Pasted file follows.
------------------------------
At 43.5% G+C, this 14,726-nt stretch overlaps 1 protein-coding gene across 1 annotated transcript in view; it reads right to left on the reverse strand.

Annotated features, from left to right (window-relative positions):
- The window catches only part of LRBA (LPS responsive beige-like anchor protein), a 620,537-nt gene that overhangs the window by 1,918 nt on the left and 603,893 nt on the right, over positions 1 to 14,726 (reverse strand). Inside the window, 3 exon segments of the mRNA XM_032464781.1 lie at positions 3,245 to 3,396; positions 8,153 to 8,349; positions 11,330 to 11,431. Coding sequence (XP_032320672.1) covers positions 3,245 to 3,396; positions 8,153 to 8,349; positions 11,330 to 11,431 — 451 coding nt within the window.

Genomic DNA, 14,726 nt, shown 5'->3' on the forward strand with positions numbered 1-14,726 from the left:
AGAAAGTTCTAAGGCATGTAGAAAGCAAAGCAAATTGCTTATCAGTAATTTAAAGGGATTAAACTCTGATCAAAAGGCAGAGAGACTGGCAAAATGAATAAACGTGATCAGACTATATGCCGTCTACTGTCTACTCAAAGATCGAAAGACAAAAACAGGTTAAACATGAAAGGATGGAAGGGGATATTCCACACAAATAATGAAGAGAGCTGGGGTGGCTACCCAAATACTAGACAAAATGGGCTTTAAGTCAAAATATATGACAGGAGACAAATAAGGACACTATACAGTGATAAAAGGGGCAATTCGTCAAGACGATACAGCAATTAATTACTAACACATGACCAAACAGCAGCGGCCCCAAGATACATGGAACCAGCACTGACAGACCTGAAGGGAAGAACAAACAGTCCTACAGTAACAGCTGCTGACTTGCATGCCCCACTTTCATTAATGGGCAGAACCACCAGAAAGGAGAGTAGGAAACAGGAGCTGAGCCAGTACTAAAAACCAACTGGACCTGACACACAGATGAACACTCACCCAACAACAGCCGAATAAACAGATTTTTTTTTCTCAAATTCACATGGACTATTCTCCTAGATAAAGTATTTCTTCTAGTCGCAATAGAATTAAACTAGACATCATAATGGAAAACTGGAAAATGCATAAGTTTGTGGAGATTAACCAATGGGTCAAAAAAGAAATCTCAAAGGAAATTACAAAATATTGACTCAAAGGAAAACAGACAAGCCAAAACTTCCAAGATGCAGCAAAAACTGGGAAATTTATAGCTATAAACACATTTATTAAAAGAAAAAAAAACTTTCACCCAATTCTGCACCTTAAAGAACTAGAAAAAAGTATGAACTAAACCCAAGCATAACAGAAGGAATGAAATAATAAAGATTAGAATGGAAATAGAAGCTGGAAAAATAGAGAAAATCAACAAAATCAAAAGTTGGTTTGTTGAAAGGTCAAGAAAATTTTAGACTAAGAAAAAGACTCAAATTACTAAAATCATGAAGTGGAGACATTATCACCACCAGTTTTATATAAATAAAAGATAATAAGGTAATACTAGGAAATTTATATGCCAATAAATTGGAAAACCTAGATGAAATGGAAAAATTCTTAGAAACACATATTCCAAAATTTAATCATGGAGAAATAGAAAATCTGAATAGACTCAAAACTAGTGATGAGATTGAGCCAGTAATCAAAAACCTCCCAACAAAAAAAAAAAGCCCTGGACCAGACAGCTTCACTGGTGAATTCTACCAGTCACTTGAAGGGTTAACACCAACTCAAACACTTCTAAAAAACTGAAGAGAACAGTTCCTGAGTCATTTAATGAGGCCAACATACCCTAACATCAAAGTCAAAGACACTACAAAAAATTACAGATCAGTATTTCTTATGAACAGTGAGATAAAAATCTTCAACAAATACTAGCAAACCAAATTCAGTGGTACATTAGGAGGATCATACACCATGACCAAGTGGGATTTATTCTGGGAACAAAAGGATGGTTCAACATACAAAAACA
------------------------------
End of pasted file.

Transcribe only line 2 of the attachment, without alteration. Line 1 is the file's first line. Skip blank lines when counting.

Annotated features, from left to right (window-relative positions):